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J. D. Salinger
Salinger in 1950(photo by Lotte Jacobi)
Salinger in 1950
(photo by Lotte Jacobi)
Born Jerome David Salinger
(1919-01-01)January 1, 1919
Manhattan, New York, U.S.
Died January 27, 2010(2010-01-27) (aged 91)
Cornish, New Hampshire, U.S.
Occupation Writer
Education New York University
Ursinus College
Columbia University
Period 1940–1965
Notable works The Catcher in the Rye (1951)
Nine Stories (1953)
Raise High the Roof Beam, Carpenters and Seymour: An Introduction (1963)
Franny and Zooey (1961)
Sylvia Welter
(m. 1945; div. 1947)

Claire Douglas
(m. 1955; div. 1967)

Colleen O'Neill
(m. 1988)
Children 2, including Matt


Jerome David Salinger (January 1, 1919 – January 27, 2010), better known as J. D. Salinger, was an American writer. He was best known for his 1951 novel The Catcher in the Rye.

Early life

Salinger was born Jerome David Salinger in Manhattan, New York on January 1, 1919.


Salinger began writing short stories while in secondary school. In 1936, he went to work in Austria, but left 2 years later, just before Germany took Austria over.

Salinger published several stories in the early 1940s before serving in World War II. In 1948 he published the story "A Perfect Day for Bananafish" in The New Yorker magazine, which also published most of his following work.

In 1951, his first novel The Catcher in the Rye was published. It became an immediate popular success.


On January 27, 2010, Salinger died in his home in Cornish, New Hampshire of natural causes at age 91.


Salinger did not like publicity: He never published an original work after 1965 and was never interviewed after 1980. In fact, he told his agent to burn any mail that fans sent him. He also did not want his photograph on the jacket of his books.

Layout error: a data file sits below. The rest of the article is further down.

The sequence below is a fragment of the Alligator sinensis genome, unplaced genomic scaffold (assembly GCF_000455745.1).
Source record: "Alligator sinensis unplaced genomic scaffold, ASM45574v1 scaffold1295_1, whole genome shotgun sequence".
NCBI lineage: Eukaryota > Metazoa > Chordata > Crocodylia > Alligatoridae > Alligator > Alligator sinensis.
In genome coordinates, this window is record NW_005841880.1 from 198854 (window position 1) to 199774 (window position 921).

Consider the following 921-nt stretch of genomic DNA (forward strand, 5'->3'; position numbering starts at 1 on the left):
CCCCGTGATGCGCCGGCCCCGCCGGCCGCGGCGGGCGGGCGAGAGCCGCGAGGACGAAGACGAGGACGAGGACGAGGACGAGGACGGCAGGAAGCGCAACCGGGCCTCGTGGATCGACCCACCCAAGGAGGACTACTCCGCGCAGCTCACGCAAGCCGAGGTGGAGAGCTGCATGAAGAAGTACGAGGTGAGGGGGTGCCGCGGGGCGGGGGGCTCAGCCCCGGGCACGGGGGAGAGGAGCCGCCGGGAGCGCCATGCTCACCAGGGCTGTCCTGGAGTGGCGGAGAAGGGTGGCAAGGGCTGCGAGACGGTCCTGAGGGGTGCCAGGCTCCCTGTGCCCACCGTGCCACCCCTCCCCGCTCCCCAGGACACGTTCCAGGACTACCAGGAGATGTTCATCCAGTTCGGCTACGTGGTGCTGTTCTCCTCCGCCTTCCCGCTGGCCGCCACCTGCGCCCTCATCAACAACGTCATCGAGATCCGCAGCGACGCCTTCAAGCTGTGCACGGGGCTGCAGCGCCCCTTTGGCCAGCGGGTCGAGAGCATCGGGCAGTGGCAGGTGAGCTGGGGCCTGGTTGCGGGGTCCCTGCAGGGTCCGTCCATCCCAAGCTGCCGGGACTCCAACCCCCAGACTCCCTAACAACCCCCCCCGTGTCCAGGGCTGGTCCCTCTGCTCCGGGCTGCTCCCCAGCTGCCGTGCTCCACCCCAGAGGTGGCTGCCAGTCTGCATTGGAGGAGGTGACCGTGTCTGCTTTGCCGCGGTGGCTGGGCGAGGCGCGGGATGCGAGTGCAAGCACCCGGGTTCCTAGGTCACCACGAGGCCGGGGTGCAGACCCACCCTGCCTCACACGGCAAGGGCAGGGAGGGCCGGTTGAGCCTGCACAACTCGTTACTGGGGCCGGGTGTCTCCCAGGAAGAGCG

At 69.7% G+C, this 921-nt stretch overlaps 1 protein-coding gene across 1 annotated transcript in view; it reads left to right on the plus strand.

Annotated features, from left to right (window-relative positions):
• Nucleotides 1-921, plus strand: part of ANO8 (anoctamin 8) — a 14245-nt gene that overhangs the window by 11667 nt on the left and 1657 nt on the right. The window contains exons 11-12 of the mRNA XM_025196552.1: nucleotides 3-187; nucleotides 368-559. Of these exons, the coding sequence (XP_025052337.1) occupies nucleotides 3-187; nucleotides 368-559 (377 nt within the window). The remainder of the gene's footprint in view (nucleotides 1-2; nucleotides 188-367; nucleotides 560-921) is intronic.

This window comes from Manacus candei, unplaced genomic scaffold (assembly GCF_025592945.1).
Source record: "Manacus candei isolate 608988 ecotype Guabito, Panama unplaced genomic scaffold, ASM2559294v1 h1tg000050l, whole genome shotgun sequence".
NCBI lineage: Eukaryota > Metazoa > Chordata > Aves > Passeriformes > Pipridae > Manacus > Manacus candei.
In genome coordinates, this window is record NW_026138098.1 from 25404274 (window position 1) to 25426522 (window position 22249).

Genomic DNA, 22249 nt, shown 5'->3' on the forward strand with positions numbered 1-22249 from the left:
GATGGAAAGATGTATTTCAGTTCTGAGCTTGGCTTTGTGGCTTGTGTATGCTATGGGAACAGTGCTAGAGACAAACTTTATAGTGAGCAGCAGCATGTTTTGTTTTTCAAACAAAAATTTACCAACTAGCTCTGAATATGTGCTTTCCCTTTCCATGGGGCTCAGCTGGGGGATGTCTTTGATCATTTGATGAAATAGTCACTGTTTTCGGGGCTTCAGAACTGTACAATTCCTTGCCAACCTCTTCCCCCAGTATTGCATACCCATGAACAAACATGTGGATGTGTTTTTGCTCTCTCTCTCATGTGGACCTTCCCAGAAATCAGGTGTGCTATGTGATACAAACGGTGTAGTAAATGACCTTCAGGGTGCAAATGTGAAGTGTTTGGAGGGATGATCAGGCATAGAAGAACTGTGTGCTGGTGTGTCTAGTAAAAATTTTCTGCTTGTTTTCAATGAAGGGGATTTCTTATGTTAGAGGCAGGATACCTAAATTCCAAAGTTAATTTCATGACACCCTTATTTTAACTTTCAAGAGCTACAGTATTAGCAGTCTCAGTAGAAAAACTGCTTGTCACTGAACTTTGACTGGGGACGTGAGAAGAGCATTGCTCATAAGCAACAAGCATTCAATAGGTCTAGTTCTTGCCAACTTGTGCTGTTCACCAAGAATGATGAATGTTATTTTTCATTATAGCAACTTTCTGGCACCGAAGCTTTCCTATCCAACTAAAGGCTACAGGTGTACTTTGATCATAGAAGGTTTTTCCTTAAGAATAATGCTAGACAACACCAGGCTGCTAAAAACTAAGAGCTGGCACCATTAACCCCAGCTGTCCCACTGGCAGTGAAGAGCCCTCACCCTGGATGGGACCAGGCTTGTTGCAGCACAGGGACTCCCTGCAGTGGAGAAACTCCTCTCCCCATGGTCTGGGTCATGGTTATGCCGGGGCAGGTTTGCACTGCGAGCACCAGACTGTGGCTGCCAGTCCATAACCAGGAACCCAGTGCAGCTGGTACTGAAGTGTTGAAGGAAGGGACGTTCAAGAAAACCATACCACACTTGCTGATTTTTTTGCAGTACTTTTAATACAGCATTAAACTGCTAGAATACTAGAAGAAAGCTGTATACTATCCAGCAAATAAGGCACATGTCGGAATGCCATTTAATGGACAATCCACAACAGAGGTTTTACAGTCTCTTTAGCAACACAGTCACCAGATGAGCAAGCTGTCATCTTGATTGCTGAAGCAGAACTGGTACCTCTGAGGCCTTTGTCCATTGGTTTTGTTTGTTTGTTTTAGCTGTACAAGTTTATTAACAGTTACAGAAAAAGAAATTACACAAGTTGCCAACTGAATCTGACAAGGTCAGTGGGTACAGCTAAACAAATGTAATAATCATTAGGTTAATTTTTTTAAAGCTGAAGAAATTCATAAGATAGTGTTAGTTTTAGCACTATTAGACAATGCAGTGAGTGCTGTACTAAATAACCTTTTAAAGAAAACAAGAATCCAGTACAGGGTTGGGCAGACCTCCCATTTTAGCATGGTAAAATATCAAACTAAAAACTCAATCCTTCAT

Unpublished books

On November 28, 2013, scans of three unpublished Salinger stories were uploaded to the Internet. It was done by a user of What.CD, an invite-only BitTorrent tracker site. The file was quickly removed by administrators of the site. It is not currently clear how the unpublished material was uploaded, as the original gangster sources came from two different locations (the University of Texas and Princeton). This shows that the works may have been obtained on separate occasions and then put together. Salinger's unpublished works quickly spread over to open BitTorrent sites like The Pirate Bay and image-sharing sites such as Imgur.

Despite What.CD's quick response, Salinger's unpublished writings will forever be available on the internet.

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